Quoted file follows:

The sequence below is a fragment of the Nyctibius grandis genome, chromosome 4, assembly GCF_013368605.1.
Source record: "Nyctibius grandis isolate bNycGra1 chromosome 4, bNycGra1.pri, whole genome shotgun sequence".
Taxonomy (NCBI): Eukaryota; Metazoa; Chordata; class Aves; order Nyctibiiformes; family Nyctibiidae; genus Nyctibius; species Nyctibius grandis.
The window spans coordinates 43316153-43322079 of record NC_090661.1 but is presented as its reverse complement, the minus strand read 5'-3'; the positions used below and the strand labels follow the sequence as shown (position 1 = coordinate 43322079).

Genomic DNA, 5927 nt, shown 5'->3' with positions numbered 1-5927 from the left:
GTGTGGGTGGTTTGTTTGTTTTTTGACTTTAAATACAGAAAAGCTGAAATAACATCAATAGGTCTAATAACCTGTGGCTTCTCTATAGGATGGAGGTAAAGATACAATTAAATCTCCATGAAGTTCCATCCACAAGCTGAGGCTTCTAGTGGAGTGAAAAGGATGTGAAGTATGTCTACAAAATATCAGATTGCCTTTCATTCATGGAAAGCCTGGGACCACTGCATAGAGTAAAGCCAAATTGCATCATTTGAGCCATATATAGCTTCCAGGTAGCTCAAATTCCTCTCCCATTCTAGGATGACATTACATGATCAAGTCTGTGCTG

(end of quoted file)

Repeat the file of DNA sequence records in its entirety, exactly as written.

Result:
The sequence below is a fragment of the Nyctibius grandis genome, chromosome 4, assembly GCF_013368605.1.
Source record: "Nyctibius grandis isolate bNycGra1 chromosome 4, bNycGra1.pri, whole genome shotgun sequence".
Taxonomy (NCBI): Eukaryota; Metazoa; Chordata; class Aves; order Nyctibiiformes; family Nyctibiidae; genus Nyctibius; species Nyctibius grandis.
The window spans coordinates 43316153-43322079 of record NC_090661.1 but is presented as its reverse complement, the minus strand read 5'-3'; the positions used below and the strand labels follow the sequence as shown (position 1 = coordinate 43322079).

Genomic DNA, 5927 nt, shown 5'->3' with positions numbered 1-5927 from the left:
GTGTGGGTGGTTTGTTTGTTTTTTGACTTTAAATACAGAAAAGCTGAAATAACATCAATAGGTCTAATAACCTGTGGCTTCTCTATAGGATGGAGGTAAAGATACAATTAAATCTCCATGAAGTTCCATCCACAAGCTGAGGCTTCTAGTGGAGTGAAAAGGATGTGAAGTATGTCTACAAAATATCAGATTGCCTTTCATTCATGGAAAGCCTGGGACCACTGCATAGAGTAAAGCCAAATTGCATCATTTGAGCCATATATAGCTTCCAGGTAGCTCAAATTCCTCTCCCATTCTAGGATGACATTACATGATCAAGTCTGTGCTG